“The Girl in the Picture” is a non-fictitious biography of a Vietnamese war casualty by a China-based Canadian writer, Denise Chong. It was published in 2001. It is a story behind the famous picture captured during the Vietnam War in 1972. It was Kim Phuc who was severely burnt in napalm strike, running naked and stretch-armed from her blazing village. The horror and pain expressed in the picture of a burning 9-year-old girl caused a shift in public opinion against the Vietnam War.
Chong is a non-fiction writer whose famous books received many awards, including 2000 Governor General’s Literary Award won by “The Girl in the Picture”. She has degrees in Economics and Public Policy.
Chong gives an overview of Kim Phuc’s life before and after the horrible napalm attack in Trang Bang, South Vietnam. Struggles of Kim and her large family after the war, portray starvation in war-torn countries. She recounts Kim’s experience to history of America’s shameful war.
Kim’s picture was among the best three pictures of the 20st century. She is claimed to be the Vietnam war worst casualty. Her adversity didn’t ban her from feeling strength, beauty and forgiveness regardless of the pain, terrible scars, diabetes and asthma that tailed napalm burns.
Phan Thi Kim Phuc was born in 1963 on Nu and Tung in Trang Bang, South Vietnam. She was 9, when the war between Communist North Vietnam and US-backed South Vietnam broke out. On 8th July, 1972, shelling and napalm strikes were misplaced out of government war zone barriers. Kim was burnt by the deadly napalm and her two brothers were killed. Nick Ut, a journalist from the Associated Press, captured the famous picture and took her to the nearest hospital in Cu Chi.
As an excuse for napalm strike, militarily, when one side mistakenly kills their own soldiers or civilians, they are called ‘friendly casualties’. So Kim was caught in a ‘friendly fire’. Napalm (combination of naphthenic and palmitic acids) sticks to whatever on which it is spread. It burns at 800 to 1200 degree Celsius and for long time. In twenty-four months, through seventeen operations of surgery and painful compressed skin, Kim was able to go back home, and to school.
Kim’s family, after losing everything in the war, faced abysmal poverty when their survival pillar, noodle eatery, was abducted by the communist authorities. Poverty, pain and despair was unbearable to Kim. She only found solace in Christianity and prayers, which she says, helped her cope with bitterness and pain. Essentially, Kim’s entire generation grew into adults knowing only terror, death, manipulation, distrust and self- imposed silence. In communist regime, remaining silent was a matter of self-preservation.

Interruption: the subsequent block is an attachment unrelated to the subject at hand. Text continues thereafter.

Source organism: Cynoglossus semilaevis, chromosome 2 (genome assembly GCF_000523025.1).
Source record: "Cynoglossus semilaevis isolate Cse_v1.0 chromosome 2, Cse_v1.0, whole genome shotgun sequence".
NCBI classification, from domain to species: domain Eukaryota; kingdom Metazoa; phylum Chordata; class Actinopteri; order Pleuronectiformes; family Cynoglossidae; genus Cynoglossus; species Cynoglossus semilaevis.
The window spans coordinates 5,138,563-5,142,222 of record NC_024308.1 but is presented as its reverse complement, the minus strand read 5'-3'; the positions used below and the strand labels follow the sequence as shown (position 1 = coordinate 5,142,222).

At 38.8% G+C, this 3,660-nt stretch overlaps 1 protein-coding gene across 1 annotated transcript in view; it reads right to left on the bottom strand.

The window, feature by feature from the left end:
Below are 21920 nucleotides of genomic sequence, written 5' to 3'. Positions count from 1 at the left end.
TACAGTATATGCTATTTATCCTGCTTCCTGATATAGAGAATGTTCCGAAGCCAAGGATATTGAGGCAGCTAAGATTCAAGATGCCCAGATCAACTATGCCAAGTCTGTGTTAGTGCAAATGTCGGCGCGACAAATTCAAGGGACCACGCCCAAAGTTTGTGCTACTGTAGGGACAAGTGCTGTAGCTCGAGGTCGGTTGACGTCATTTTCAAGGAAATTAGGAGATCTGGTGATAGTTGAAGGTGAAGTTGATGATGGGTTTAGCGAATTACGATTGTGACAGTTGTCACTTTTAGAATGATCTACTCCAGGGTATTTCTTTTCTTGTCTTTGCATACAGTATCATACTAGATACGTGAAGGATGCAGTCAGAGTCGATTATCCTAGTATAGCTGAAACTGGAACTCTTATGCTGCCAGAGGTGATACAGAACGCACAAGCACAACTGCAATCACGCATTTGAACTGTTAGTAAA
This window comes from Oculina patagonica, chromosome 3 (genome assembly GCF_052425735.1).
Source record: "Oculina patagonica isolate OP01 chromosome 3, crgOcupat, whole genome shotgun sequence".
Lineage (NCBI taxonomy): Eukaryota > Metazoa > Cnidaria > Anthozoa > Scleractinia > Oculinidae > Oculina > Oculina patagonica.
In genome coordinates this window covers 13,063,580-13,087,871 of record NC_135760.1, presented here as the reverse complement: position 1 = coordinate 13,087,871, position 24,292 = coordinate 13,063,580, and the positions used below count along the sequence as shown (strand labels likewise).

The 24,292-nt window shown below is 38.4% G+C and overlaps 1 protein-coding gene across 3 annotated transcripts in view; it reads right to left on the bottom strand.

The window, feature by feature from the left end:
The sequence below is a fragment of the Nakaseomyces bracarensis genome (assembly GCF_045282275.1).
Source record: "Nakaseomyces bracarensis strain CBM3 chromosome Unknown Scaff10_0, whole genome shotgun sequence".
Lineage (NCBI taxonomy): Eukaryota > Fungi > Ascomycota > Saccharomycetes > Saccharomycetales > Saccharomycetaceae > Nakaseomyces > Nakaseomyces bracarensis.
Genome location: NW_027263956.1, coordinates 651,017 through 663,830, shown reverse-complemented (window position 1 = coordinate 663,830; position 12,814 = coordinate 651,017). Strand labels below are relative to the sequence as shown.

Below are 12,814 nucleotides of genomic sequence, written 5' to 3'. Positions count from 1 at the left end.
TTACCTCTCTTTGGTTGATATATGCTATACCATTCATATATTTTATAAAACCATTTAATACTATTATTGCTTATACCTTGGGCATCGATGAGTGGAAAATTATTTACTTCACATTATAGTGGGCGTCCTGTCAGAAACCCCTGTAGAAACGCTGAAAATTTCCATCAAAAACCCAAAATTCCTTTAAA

Neither her future nor her family’s was imperceptible in that chaotic communist regime. Ho Chi Minh city authorities were making money out of her through interviews with journalists from across the world. Later, after communist authorities jeopardized her studies and dreams to become a doctor and used her for propaganda purposes instead, she luckily left Vietnam. In 1986, she got a scholarship to study English in Havana university, Cuba, where she met and married Toan.
Cuba was the best place for Kim until Fidel Castro’s revolution reversed everything. Her health (asthma and diabetes) problems coincided with terrible economic collapse in Cuba. As the girl in the famous picture, escorts from Vietnamese government followed her constantly. She always longed and prayed for her freedom. In September, 1992, Kim and Toan managed to escape to Canada where they currently live with their son Thomas.
The book is mainly about Kim’s life. There are, however, so much more than that. Chong focuses on the Vietnam War from the perspective of Vietnam. She portrays a link between Kim’s life and Vietnamese society, during and after the war. She shed light on themes such as futility and horror of war, and the effects of war on countries, communities, families and individuals.
Chong portrays characters in an unbiased way. She regards whether it is harsh and cruel roles in the book. As for Kim’s character, Chong is as optimistic as possible. Her heavyhearted feelings due to the constant pain and headaches she endured from the burns, were so despicable. Chong tries recount Kim’s adversities and present her as a hopeful survivor who forgave a pilot who dropped napalm on Trag Bang.
Wars can be ended, if forgiveness, patience, reconciliation and optimism are socially engaged. For those who want to understand and gain insights into history through a fascinating story of Kim, this is a good read. Kim’s story crosses all borders and cultures to understanding the advantages of optimism, no matter what horrors are ravaging the nations at the time.
Chong uses descriptive language that captures the reader’s attention, though, there are some grammatical and typographic errors. Occasionally, the sequence of sentences and ideas is confusing. I sometimes had to read a passage more than twice to get a gist. She uses technical and archaic terms that are hard to understand.
The book is so informative and enlightening. I recommend this book to those who want to understand the history of the Vietnam War and its impacts on Vietnamese society, and those who want to know the hardships that come with surviving a brutal war.